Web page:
About this Research Topic
Plants are ceaselessly exposed to harsh environmental conditions, such as salinity, drought, and extreme temperatures. Global urbanization and our increasing global population is putting additional pressure on the agricultural system by limiting the availability of cultivable land. To meet the ever-escalating needs of the growing human population, producers are mainly relying on the excessive use of chemical fertilizers and pesticides to increase productivity. This approach possesses both short- and long-term threats to the health of the entire ecosystem. Therefore, a sustainable strategy is required to reduce dependency on synthetic fertilizers and pesticides.
In this Research Topic, we wish to incorporate contributions from leading crop scientists focusing on the development of sustainable strategies for improving stress tolerance in crops. These sustainable strategies may include the development of seaweed, microbial, and plant-based agricultural inputs to improve plant growth, nutrient use efficiency, and yield under unfavorable conditions. Additionally, we also welcome manuscripts that help the scientific community in deciphering the mode of action for these biological-based agricultural inputs.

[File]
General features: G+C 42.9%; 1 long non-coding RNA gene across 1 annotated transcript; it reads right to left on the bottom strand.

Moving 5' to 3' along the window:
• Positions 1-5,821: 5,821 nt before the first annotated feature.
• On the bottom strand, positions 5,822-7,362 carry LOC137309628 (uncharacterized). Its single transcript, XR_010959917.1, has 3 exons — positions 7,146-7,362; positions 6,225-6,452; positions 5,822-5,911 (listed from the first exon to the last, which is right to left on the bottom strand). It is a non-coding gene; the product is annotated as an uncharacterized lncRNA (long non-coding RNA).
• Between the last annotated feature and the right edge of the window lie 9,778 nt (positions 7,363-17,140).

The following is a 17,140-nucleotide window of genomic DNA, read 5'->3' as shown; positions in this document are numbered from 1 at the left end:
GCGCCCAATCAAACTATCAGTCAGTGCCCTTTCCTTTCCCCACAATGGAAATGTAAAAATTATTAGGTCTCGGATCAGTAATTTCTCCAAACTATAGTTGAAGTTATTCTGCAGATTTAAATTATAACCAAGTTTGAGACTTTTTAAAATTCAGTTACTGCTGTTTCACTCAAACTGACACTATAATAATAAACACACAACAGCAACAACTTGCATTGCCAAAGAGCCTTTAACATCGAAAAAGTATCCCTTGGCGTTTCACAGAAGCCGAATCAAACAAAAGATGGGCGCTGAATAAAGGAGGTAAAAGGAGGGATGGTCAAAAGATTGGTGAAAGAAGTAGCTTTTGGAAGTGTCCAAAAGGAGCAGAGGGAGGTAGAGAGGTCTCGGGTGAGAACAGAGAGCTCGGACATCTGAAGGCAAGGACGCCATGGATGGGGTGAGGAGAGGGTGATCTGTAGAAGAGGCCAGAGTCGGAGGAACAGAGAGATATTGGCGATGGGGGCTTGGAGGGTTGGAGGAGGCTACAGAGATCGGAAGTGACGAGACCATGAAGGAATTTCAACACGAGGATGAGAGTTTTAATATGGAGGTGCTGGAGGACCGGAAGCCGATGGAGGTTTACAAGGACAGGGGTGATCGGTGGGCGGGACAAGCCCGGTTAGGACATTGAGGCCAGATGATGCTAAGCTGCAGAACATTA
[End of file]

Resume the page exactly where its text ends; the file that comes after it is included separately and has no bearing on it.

This Research Topic will cover the following areas, either as reviews, perspectives, original research articles, and short communications, including (but not limited to):
1. Seaweed, microbes, and plant-based biostimulants for improving stress tolerance in crops;
2. Development of novel biostimulants for sustainable agriculture;
3. Use of biostimulants in controlling post-harvest losses;
4. Understanding the mode of action of biostimulants in improving stress tolerance in crops.
Keywords: Abiotic stress tolerance, sustainable agriculture, plant growth promoting bacteria, biostimulants, seaweed
Important Note: All contributions to this Research Topic must be within the scope of the section and journal to which they are submitted, as defined in their mission statements. Frontiers reserves the right to guide an out-of-scope manuscript to a more suitable section or journal at any stage of peer review.